Improve Tenure with Better Measures of Teacher Effectiveness

By Jacobs, Sandi | Phi Delta Kappan, March 2016 | Go to article overview

Improve Tenure with Better Measures of Teacher Effectiveness


Jacobs, Sandi, Phi Delta Kappan


The tide is turning against automatic tenure. But instead of eliminating it, we can make it more meaningful by improving how we develop and use measures of teacher effectiveness.

Few issues are so hotly debated in teacher policy as tenure. What all sides tend to agree on is that tenure was never meant to guarantee teachers a job for life. Tenure was instituted as a means to protect teachers from capricious firings without just cause.

Tenure proponents point out that job security is one of a few benefits a teacher can count on and that the practice is important for recruitment and retention in a field where turnover is high. In a profession where salary is still largely determined by years on the job, tenure is defended as protecting more veteran teachers from losing their jobs to lower-paid, novice teachers. Tenure supporters also argue that K-12 teachers wear so many hats and answer to so many bosses that they must be protected from the personal conflict and political fallout that necessarily ensue (Strauss, 2014).

The merits of tenure aside, few dispute that there are cumbersome, costly, and long due process practices associated with dismissing tenured teachers. For every story of a great and inspiring teacher lost from the classroom because of low pay and lack of job security, there are stories like the now legendary "rubber rooms," where tenured New York City teachers, unfit for the classroom but too difficult to fire, passed their (paid) days on the job.

Just a few years ago, tenure appeared low on the reform list for state policy makers and district administrators, viewed as too hot an issue politically to challenge. But it was front and center in the 2014 landmark Vergara v. California lawsuit, which challenged teacher tenure and related policies. The court sided with the plaintiffs and found California's teacher tenure laws to be unconstitutional based on the argument that tenure has had the effect of preventing poor students and students of color from having access to equal education. Tenure laws were found to protect some grossly ineffective teachers concentrated in lower income schools.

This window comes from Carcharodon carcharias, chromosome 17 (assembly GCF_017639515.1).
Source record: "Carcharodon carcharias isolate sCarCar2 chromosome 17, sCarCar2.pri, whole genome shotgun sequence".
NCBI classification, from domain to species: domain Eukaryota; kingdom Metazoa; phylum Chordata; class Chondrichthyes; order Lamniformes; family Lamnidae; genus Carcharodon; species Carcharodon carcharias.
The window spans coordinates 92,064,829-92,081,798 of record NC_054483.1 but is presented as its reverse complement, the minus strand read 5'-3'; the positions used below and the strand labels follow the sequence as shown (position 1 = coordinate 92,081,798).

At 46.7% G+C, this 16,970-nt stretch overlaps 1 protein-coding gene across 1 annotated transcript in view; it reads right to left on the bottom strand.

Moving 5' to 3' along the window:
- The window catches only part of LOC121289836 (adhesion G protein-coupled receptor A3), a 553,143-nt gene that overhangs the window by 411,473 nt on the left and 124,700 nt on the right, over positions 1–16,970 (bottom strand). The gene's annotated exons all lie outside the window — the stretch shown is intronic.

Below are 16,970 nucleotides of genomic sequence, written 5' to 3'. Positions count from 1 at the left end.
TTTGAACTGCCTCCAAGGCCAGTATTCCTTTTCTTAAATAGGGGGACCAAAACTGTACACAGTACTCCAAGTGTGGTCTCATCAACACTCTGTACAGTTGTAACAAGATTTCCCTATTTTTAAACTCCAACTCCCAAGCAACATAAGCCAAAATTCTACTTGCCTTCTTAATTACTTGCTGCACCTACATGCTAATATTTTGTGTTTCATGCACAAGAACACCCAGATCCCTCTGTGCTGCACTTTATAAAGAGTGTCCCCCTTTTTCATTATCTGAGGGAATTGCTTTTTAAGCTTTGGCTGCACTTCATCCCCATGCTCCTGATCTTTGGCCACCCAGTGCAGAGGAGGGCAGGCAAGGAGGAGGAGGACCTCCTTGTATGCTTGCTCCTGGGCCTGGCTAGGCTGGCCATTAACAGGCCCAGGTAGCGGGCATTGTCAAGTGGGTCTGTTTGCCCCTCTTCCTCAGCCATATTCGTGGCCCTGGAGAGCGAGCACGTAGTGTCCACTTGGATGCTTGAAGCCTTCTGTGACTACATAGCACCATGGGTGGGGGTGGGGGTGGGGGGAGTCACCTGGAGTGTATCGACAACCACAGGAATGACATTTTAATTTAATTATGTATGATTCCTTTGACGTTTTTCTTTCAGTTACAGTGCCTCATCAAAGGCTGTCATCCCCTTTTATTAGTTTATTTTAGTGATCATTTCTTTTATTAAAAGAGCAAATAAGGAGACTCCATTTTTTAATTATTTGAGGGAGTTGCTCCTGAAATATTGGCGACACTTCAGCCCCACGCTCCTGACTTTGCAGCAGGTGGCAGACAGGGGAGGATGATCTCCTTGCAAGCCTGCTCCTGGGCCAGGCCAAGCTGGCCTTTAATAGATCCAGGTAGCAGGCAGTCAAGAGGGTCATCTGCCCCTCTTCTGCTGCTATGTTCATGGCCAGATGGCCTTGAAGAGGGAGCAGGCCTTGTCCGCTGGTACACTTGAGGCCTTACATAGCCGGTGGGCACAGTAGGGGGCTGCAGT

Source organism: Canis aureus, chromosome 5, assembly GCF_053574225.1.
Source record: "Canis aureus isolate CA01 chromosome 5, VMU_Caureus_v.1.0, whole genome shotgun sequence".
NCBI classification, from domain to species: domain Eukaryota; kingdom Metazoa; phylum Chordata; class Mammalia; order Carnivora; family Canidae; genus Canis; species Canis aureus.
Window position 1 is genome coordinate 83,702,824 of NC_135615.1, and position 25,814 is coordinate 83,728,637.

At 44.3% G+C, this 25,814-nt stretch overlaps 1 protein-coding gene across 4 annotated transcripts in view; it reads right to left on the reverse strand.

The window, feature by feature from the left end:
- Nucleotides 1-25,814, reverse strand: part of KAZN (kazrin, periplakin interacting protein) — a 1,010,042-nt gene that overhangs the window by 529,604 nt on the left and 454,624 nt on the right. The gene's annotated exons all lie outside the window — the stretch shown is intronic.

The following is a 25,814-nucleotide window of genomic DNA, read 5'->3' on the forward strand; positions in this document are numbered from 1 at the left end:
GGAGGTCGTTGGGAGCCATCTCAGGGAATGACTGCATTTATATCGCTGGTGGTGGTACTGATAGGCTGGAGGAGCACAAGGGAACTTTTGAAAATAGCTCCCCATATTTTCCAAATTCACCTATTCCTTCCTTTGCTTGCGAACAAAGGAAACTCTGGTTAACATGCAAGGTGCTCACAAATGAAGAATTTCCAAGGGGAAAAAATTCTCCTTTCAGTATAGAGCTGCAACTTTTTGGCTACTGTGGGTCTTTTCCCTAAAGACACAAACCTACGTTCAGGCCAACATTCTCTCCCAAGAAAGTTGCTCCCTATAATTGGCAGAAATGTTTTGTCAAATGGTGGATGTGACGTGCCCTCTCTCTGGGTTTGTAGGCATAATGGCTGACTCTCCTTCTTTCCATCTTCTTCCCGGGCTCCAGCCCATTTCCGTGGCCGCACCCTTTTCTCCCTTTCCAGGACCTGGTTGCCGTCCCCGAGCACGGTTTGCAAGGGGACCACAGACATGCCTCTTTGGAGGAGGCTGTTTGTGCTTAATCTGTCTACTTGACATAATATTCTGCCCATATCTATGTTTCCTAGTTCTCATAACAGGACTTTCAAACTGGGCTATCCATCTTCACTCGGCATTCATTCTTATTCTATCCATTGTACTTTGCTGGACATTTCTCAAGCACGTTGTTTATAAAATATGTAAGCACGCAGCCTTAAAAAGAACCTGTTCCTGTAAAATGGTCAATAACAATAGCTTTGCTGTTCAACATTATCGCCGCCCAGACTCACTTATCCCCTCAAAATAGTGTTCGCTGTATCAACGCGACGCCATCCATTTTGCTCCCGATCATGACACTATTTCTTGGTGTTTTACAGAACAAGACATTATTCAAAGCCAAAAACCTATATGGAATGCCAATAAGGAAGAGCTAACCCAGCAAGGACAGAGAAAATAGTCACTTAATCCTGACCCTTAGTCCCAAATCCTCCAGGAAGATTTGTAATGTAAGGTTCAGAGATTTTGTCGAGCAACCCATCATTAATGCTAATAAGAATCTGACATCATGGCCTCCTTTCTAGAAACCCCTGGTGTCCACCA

But whether to grant tenure is the wrong question. For too long and in too many states, teachers have been awarded tenure virtually automatically, based on very few years (usually three or fewer) on the job. But today, like never before in K-12 education, states and school districts have the capacity to make well-informed tenure decisions based on a wealth of information about teacher and student performance.

The right question is: How can states ensure that districts make good tenure decisions for teachers who are proven effective, while providing support and appropriate due process rights to ineffective teachers?

The critical policy shift that allows states and districts to address this question is the dramatic growth in the adoption of evaluations of teacher effectiveness. Like tenure, teacher evaluation had, in too many states and districts, become simply a bureaucratic exercise and a meaningless hoop to jump through. But that is changing. (See Figure 1.)

Being able to evaluate and differentiate teacher performance reliably and consistently with clear criteria that include measures of how well teachers move students forward academically marks an important shift in thinking. The change is significant because policy making around improving teacher quality to date has focused almost exclusively on teachers' qualifications rather than on their effectiveness in the classroom and the results they get with students. Today, in order to measure teacher effectiveness, many states are requiring districts to use student growth models to determine student academic progress, collect data from multiple classroom observations (sometimes with multiple observers), and administer surveys of students, peers, and parents.

In 2009, when the National Council on Teacher Quality (NCTQ) examined teacher evaluation policy in the states, we found only 15 states that, in some way (even if only nominally) considered student outcomes in teacher evaluations. …

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